History of Folates


The history of research into the effects of folates, which are derivatives of folic acid or vitamin B9, goes back almost 80 years to 1931. A scientist by the name of Lucy Wills identified folates as a nutrient that was needed to prevent anemia during pregnancy. Dr. Wills demonstrated that anemia could be reversed with brewer’s yeast, and in the late 1930s scientists identified folates as the corrective substance. The crystalline form of folates was first isolated from spinach leaves in 1941, and in 1943 folates were isolated in a pure crystalline form. Early on it was recognized that the active metabolites of folates were essential for numerous bodily functions, such as the ability to stimulate cell growth.


In 1957, the world-renowned scientist Dr. Charles Heidelberger synthesized the cytotoxic 5-FU. Today 5-FU is still a core component of several cancer treatment protocols, including colorectal cancer, which is the third most commonly diagnosed type of cancer today. As the side effects of 5-FU were severe, Heidelberger started work on trying to mitigate these effects without lowering the anti-tumor effect of the cytotoxic. 21 years later, in 1978, two young scientists working for Heidelberger, discovered that by mixing 5-FU with a reduced folic acid called leucovorin, the adverse events of 5-FU could be decreased and at the same time the tumour-reducing effect of 5-FU could be increased. This discovery, based on combining 5-FU with a folate, was contrary to what scientific expertise believed possible at the time, and therefore became the subject of much dispute. However, the combination gradually gained acceptance, and became the dominating combination treatment against colorectal cancer worldwide.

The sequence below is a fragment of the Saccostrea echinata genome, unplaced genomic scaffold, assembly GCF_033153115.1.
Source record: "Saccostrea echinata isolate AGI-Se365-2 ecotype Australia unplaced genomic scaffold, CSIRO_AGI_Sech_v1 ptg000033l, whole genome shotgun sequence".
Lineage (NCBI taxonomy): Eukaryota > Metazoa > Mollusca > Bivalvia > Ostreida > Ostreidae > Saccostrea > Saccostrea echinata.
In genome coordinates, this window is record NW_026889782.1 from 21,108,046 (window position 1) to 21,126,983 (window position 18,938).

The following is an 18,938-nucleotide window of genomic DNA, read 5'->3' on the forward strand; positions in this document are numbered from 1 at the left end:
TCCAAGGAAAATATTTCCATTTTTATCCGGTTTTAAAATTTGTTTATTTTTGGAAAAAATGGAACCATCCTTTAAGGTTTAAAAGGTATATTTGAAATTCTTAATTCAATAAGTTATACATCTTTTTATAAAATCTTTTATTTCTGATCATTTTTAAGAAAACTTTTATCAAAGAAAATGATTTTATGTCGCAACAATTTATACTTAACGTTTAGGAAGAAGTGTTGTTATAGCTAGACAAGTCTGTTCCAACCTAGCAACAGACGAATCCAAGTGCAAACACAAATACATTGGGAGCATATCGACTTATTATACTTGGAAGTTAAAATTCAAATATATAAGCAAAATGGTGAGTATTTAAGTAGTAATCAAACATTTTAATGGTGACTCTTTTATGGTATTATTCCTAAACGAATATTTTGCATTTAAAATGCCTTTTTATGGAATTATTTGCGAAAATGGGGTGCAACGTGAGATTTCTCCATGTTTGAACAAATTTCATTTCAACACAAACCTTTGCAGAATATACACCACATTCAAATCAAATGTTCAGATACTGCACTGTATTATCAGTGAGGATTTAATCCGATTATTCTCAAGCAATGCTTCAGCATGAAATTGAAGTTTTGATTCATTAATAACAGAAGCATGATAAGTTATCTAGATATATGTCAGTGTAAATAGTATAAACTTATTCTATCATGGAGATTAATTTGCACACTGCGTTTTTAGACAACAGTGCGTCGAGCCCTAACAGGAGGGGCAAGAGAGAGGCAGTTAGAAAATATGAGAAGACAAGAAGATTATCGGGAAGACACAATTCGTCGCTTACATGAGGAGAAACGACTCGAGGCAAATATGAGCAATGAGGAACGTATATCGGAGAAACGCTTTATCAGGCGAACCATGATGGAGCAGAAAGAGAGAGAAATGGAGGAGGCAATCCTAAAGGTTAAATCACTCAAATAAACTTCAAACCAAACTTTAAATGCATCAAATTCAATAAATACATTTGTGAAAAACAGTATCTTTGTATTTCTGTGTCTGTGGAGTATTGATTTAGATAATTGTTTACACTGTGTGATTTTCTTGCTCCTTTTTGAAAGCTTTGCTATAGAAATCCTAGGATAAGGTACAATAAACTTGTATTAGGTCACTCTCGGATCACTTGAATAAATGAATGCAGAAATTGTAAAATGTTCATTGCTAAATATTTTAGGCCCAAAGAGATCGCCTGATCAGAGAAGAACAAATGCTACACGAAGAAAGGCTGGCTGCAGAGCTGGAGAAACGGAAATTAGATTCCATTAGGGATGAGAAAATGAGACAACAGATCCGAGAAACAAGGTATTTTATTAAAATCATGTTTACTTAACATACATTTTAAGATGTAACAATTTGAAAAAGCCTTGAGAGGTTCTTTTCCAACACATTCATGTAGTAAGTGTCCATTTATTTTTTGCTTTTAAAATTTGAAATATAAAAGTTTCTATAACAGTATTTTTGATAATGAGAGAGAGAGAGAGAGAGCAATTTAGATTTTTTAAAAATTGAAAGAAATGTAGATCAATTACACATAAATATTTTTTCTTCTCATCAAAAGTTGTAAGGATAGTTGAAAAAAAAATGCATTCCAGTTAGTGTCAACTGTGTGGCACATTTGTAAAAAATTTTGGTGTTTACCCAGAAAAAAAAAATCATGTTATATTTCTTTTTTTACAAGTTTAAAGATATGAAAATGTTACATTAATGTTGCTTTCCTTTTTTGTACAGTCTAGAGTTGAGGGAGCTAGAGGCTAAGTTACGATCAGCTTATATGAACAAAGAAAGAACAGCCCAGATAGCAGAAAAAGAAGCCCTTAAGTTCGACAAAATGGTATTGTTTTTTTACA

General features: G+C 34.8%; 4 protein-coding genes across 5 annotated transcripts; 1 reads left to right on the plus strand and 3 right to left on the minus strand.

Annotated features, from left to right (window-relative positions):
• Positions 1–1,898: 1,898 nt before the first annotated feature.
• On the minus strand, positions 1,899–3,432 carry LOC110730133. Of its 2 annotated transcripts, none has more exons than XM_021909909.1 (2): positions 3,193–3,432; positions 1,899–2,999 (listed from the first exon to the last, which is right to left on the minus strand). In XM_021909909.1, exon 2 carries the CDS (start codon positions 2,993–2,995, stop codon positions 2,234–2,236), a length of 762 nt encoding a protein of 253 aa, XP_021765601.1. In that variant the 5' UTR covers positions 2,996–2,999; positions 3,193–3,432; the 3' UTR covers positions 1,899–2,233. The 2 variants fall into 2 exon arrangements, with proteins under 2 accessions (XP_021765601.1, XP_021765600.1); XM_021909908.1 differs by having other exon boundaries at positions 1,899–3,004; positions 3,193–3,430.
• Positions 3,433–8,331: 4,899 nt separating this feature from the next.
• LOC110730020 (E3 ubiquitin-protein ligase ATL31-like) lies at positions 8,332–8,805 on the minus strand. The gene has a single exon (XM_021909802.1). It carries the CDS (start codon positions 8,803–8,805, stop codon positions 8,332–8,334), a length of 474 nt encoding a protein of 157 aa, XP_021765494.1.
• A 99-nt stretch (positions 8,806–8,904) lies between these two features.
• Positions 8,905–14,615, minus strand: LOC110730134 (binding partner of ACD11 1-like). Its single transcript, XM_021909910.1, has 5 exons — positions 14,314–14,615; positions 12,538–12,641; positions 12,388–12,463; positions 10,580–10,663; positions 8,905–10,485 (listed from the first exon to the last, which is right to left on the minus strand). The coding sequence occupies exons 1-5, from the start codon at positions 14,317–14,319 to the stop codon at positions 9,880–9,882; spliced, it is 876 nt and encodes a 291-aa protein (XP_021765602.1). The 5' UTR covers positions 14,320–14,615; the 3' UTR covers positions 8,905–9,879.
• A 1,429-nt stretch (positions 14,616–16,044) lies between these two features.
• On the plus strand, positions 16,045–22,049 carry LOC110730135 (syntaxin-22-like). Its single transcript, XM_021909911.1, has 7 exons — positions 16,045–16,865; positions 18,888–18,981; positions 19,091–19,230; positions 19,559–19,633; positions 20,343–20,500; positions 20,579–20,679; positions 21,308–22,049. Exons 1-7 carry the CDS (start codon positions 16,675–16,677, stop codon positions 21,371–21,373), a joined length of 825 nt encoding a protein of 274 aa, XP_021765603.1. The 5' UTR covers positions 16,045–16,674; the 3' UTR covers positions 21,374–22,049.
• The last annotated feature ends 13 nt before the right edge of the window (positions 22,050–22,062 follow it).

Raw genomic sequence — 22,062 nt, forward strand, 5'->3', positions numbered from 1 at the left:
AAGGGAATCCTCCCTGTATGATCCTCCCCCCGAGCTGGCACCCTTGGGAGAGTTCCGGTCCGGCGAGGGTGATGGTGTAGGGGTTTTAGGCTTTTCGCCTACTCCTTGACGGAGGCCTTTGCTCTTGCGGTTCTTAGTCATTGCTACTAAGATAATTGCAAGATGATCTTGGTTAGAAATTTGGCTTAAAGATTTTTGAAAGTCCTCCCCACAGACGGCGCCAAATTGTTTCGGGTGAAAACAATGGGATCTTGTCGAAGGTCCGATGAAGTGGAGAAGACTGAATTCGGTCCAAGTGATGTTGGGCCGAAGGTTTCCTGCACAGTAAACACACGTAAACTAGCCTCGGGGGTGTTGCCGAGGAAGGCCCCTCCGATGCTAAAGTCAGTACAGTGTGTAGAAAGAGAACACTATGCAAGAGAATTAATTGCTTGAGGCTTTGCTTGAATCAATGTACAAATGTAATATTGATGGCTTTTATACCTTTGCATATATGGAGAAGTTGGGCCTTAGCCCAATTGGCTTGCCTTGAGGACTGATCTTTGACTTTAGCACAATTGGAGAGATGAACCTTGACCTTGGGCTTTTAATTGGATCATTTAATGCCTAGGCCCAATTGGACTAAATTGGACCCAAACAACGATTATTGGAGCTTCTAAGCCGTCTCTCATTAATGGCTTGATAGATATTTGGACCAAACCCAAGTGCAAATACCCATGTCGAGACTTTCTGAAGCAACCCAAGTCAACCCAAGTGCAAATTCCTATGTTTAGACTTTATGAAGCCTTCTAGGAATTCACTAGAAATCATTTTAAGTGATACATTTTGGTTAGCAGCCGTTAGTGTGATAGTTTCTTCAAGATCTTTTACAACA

The pair that made the discovery of the synergistic effects by combining leucovorin with 5-FU in 1978 were Bengt Gustavsson, a cancer surgeon and scientist working at the University Hospital of Sahlgrenska in Sweden, and Paul Spears, a scientist at the University of Southern California. Paul Spears later left the work on the effects of folates on cytotoxics to concentrate on cancer mathematics. Bengt Gustavsson however continued his research on the possibility of combining folates with cytotoxics to reduce their side effects and to increase their efficacy.


Gustavsson continued his research with several eminent researchers at Sahlgrenska University, and showed that the 5-FU-LV combination was only effective on about 30% of the patients treated. The team managed to identify the biologically active key metabolite of leucovorin. The metabolite facilitates the synthesis of DNA in human cells and it is generated from leucovorin through three enzymatic reactions. Variations among individuals in the structure of these enzymes are believed to be the reason why leucovorin only has an effect on about 30% of all patients. The remainder simply cannot transform leucovorin into the active metabolite, hence there is no positive effect in 5-FU-LV treatment. Gustavsson also found that even in the patients that did react positively to leucovorin, the metabolic processes strongly decreased the effect of the compound. His conclusion was therefore that if one could synthetically produce and administrate the active metabolite directly, one would not only be able to provide a combination treatment with 5-FU for all those who cannot metabolize leucovorin, but also strengthen the effect in the 30% that could make use of leucovorin.